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The Trans-Pacific Partnership — Decoded

Ah, the first day on the job. There's nothing quite like it, am I right? President Donald Trump is already getting to work making America great again. As he vowed during his frighteningly bleak and contemptuous inauguration speech, Trump is ready to put "America first" — and one of the first items on his agenda as president is to withdraw the United States from the Trans-Pacific Partnership. Now that Trump has already changed the White House drapes, it's apparently time to wipe the slate clean on international trade — so why not take a moment to learn everything you need to know about the Trans-Pacific Partnership now that Trump wants nothing to do with it.

First, the basics: The TTP was to be former President Obama's signature international trade agreement in his final year of office — and it was. Signed by 12 nations — including the United States — in February of last year, it's a multinational trade agreement between countries to foster economic growth and trade relations. It was met with criticism both at home and abroad, but you'd think that since it has America's signature on it, the TPP would be a done deal — not so. The TPP needs to be ratified, and Trump has made it clear that he doesn't intend to do so.

Which Countries Have Signed The TPP?


The TPP was signed by 12 countries on Feb. 4, 2016, in Auckland, New Zealand. They include: Australia, Brunei, Canada, Chili, Japan, Malaysia, Mexico, New Zealand, Peru, Singapore, the United States, and Vietnam.

Why Is The TPP Important?

In addition to fostering economic growth and relations, the TPP sought to create a new international economic market that encompasses as many as 800 million people. The market created by the TPP has the potential to be more than twice the size of the European Union. But the TPP is about so much more than just creating a new economic bloc, as Vox explains:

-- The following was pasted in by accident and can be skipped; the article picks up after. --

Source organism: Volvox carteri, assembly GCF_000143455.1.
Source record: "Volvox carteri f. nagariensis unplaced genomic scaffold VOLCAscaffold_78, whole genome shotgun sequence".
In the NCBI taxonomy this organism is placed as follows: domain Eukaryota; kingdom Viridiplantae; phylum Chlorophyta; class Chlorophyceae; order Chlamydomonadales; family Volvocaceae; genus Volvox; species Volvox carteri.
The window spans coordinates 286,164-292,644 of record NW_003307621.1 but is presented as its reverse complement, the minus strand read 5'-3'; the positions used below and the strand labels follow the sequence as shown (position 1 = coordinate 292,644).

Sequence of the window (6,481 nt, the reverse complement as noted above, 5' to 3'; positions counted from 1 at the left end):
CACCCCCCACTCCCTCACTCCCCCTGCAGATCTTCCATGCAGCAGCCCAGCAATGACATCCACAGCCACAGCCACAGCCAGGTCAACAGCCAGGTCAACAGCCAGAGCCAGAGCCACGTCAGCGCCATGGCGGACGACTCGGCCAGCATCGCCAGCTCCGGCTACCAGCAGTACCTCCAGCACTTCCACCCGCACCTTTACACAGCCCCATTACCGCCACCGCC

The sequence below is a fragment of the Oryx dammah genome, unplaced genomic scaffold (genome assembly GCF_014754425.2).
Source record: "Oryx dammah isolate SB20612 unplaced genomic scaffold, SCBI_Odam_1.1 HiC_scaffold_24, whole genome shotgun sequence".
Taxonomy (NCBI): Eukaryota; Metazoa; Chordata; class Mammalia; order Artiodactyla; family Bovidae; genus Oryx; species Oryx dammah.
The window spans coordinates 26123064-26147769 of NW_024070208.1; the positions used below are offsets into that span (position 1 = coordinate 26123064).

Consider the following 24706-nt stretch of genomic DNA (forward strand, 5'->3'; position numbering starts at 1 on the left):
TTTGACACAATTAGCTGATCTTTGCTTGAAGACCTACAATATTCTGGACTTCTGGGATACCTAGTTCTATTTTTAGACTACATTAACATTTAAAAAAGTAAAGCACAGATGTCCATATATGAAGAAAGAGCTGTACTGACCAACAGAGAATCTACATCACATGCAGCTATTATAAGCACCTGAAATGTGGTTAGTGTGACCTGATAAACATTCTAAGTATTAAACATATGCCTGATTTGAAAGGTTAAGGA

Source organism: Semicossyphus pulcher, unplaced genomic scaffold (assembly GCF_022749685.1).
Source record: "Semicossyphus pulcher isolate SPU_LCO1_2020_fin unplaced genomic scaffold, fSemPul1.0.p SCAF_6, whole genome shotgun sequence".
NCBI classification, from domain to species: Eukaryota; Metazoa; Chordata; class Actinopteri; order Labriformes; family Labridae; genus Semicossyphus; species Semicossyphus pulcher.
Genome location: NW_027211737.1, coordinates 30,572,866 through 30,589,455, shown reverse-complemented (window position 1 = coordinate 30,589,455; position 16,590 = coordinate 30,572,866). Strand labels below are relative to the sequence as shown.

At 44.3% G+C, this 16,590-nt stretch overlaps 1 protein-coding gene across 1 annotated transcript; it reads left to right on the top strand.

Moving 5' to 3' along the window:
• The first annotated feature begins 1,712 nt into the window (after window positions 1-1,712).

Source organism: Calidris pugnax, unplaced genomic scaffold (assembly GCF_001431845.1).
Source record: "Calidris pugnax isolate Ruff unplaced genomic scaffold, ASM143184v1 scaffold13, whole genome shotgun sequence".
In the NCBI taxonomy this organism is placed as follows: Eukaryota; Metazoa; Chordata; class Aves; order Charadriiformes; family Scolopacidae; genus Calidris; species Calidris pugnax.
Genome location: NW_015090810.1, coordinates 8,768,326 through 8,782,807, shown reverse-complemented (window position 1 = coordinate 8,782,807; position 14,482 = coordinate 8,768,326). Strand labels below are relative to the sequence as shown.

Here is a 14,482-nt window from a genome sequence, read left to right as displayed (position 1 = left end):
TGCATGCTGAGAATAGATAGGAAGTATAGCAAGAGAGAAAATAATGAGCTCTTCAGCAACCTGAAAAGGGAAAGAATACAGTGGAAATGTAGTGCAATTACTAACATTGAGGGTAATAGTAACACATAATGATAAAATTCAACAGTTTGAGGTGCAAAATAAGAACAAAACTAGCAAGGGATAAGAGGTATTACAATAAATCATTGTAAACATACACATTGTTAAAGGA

The agreement could require countries to adopt stricter labor and environmental rules, provide stronger legal protections to drug companies, lengthen the term of copyright protection, give foreign investors a new way to challenge countries' laws and regulations, and much more.

What Don't Some People Want The TPP?

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The TPP has faced criticism that it's an international agreement that was made without transparency. Many of the TPP negotiations were closed sessions or conducted in secret and others have noted that special interest groups were given far more seats at the negotiating table than the general public — and that's a criticism from across the board of all 12 nations, not just from the United States.

Now That The U.S. Is Out, What Happens To The TPP?

Seeing as how the United States initiated the TPP, it's a bit awkward to now pull out of the TPP, meaning that the deal itself is likely to fall apart without U.S. support. But what does that mean for international trade? Well, China has been pretty vocal about stepping in to fill the void the TPP leaves behind — and that's not good for the United States. Our country literally had signed the deal to be nation to lead a new era of global economic growth, but Trump's America First play has put China at the head of the international trade race instead.